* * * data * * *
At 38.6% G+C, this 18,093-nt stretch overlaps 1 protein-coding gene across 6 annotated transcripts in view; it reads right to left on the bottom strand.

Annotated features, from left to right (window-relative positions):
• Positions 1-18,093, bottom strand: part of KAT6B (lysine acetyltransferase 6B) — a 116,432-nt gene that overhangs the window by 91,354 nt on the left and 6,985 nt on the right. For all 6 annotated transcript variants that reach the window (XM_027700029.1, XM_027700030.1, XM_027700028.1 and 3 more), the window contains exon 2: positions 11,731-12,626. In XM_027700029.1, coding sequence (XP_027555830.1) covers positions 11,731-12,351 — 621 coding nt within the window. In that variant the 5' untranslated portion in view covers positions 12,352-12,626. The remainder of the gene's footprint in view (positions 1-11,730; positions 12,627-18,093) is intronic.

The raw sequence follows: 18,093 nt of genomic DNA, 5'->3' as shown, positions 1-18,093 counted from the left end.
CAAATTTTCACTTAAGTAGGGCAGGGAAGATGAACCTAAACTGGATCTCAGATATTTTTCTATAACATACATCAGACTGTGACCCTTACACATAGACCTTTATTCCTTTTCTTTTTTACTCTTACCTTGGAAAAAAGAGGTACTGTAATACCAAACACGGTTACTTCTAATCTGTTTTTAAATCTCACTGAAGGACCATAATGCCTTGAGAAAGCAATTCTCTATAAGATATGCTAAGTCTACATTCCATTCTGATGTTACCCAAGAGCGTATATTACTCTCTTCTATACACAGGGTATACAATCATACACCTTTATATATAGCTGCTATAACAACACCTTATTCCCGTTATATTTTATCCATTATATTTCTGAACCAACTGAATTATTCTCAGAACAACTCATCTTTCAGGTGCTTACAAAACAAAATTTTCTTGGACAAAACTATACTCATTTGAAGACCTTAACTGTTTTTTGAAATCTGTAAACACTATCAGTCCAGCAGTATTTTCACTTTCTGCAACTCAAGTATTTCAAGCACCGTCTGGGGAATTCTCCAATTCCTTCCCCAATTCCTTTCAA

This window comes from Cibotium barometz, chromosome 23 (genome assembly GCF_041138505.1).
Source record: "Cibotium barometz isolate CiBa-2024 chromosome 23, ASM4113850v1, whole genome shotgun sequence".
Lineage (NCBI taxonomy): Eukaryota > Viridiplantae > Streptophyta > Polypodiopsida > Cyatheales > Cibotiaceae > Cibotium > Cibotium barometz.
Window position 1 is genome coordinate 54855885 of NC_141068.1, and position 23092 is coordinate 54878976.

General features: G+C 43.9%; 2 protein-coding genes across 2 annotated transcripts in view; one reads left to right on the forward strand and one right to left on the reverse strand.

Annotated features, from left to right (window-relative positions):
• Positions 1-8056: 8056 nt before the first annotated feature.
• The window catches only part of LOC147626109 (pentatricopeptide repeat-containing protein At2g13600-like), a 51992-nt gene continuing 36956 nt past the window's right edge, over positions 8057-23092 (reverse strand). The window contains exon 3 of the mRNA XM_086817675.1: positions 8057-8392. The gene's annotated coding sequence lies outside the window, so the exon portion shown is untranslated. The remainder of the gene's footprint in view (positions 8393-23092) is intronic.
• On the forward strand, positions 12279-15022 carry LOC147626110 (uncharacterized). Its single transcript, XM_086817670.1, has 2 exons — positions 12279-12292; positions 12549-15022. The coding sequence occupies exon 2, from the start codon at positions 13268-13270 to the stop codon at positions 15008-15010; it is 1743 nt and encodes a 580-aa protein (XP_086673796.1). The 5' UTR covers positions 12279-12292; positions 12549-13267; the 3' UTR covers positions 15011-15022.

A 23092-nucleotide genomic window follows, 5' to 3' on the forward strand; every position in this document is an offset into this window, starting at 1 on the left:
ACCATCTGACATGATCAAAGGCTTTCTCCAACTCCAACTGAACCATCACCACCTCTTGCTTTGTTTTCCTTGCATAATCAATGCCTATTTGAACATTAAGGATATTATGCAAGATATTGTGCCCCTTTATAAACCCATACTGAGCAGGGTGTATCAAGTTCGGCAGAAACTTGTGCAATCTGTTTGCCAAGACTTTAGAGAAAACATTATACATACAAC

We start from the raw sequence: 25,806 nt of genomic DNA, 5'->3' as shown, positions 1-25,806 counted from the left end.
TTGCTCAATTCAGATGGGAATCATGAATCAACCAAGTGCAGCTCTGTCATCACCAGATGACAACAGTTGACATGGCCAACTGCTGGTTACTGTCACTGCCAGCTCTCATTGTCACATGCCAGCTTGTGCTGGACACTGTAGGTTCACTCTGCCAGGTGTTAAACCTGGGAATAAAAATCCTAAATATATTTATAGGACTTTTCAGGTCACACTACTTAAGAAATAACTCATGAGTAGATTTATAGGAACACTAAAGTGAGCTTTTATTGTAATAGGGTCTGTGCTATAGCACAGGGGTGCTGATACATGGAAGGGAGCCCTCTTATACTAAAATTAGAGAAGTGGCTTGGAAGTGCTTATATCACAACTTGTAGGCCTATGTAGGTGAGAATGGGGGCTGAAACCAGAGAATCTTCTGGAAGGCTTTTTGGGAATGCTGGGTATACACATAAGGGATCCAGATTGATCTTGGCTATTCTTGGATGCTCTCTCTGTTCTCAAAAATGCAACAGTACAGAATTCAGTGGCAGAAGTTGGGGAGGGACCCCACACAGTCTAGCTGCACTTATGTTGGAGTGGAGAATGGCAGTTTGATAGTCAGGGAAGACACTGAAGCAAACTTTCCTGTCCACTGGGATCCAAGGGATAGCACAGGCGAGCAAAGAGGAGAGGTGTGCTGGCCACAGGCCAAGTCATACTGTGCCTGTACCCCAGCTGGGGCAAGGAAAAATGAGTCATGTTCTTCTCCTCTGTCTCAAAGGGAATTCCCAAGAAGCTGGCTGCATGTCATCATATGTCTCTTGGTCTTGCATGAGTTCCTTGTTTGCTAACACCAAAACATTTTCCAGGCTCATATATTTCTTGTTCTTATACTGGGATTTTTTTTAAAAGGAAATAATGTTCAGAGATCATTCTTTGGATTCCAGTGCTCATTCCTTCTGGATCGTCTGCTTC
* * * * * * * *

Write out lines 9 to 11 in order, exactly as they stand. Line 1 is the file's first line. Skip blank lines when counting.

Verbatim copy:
Window position 1 is genome coordinate 54855885 of NC_141068.1, and position 23092 is coordinate 54878976.

General features: G+C 43.9%; 2 protein-coding genes across 2 annotated transcripts in view; one reads left to right on the forward strand and one right to left on the reverse strand.

Annotated features, from left to right (window-relative positions):